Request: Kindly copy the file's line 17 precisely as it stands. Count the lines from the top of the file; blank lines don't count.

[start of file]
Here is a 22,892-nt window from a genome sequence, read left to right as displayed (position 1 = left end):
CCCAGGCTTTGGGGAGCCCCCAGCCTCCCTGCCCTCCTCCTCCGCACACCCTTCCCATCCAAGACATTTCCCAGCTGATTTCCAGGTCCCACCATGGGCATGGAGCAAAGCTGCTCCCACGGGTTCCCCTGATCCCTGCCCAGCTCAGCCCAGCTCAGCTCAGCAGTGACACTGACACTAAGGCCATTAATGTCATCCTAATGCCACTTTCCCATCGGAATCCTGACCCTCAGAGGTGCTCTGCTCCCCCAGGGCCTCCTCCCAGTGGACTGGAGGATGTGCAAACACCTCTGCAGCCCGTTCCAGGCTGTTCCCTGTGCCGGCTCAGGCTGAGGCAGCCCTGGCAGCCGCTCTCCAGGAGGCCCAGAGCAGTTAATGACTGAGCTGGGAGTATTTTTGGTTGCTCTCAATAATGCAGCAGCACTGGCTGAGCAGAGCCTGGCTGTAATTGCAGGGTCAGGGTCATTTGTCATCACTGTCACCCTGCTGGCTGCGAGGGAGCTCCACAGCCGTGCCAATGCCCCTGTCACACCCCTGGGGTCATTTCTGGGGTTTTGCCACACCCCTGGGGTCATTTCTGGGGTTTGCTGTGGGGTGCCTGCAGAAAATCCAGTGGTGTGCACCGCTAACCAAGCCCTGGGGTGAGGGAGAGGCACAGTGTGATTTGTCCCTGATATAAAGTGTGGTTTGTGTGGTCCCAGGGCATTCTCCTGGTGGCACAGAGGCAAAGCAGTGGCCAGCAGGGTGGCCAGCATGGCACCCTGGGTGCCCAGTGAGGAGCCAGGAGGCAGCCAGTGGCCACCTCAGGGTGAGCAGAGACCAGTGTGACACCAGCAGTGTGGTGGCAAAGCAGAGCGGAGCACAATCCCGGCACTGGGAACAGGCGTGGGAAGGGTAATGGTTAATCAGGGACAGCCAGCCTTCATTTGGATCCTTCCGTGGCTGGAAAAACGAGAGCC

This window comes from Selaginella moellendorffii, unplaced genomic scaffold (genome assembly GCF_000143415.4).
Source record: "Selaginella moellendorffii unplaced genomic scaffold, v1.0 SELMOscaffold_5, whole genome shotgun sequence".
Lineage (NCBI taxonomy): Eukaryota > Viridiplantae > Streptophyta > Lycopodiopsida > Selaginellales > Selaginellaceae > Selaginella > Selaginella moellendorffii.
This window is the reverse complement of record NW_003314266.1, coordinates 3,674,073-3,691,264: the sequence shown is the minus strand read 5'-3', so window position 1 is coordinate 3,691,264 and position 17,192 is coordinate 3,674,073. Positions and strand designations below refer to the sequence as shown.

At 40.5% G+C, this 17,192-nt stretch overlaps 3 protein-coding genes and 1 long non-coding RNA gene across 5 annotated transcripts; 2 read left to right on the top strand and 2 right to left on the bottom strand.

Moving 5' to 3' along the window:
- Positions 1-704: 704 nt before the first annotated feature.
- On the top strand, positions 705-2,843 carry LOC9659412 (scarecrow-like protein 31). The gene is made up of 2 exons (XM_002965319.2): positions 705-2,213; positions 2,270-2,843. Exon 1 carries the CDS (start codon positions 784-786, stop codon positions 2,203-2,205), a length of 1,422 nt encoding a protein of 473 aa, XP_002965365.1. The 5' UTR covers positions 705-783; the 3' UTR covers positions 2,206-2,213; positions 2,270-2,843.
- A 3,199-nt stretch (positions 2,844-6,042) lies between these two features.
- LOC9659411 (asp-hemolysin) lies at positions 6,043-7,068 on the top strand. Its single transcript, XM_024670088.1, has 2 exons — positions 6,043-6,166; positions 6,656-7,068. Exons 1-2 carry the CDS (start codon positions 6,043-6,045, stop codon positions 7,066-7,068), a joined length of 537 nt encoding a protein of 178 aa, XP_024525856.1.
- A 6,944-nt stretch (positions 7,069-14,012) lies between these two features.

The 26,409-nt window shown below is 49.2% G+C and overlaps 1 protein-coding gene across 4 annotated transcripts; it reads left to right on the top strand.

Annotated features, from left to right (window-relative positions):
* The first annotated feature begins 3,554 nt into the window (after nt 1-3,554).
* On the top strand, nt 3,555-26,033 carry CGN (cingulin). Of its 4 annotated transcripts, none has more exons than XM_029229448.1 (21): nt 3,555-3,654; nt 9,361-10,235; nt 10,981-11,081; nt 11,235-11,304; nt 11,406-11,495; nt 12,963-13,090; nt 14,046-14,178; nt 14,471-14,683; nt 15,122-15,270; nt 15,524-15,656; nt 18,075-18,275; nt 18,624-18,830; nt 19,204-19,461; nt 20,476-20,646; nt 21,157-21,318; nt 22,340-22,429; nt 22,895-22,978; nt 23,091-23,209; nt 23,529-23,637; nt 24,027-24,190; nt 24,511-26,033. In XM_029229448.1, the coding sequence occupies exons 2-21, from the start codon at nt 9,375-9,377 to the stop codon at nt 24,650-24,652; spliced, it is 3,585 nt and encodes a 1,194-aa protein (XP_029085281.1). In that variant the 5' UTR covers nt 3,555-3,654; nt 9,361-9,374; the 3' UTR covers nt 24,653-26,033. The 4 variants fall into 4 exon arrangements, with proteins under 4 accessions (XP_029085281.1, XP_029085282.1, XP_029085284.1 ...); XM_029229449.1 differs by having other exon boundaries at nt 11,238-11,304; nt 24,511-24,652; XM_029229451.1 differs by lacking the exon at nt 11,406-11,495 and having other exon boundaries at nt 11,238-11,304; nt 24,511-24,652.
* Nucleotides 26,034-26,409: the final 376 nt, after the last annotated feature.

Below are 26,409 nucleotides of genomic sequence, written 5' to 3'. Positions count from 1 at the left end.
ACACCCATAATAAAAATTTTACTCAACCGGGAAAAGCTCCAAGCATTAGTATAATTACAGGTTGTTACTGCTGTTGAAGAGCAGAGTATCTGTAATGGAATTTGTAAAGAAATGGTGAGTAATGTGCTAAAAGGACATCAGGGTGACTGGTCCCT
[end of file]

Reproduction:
* On the top strand, nt 3,555-26,033 carry CGN (cingulin). Of its 4 annotated transcripts, none has more exons than XM_029229448.1 (21): nt 3,555-3,654; nt 9,361-10,235; nt 10,981-11,081; nt 11,235-11,304; nt 11,406-11,495; nt 12,963-13,090; nt 14,046-14,178; nt 14,471-14,683; nt 15,122-15,270; nt 15,524-15,656; nt 18,075-18,275; nt 18,624-18,830; nt 19,204-19,461; nt 20,476-20,646; nt 21,157-21,318; nt 22,340-22,429; nt 22,895-22,978; nt 23,091-23,209; nt 23,529-23,637; nt 24,027-24,190; nt 24,511-26,033. In XM_029229448.1, the coding sequence occupies exons 2-21, from the start codon at nt 9,375-9,377 to the stop codon at nt 24,650-24,652; spliced, it is 3,585 nt and encodes a 1,194-aa protein (XP_029085281.1). In that variant the 5' UTR covers nt 3,555-3,654; nt 9,361-9,374; the 3' UTR covers nt 24,653-26,033. The 4 variants fall into 4 exon arrangements, with proteins under 4 accessions (XP_029085281.1, XP_029085282.1, XP_029085284.1 ...); XM_029229449.1 differs by having other exon boundaries at nt 11,238-11,304; nt 24,511-24,652; XM_029229451.1 differs by lacking the exon at nt 11,406-11,495 and having other exon boundaries at nt 11,238-11,304; nt 24,511-24,652.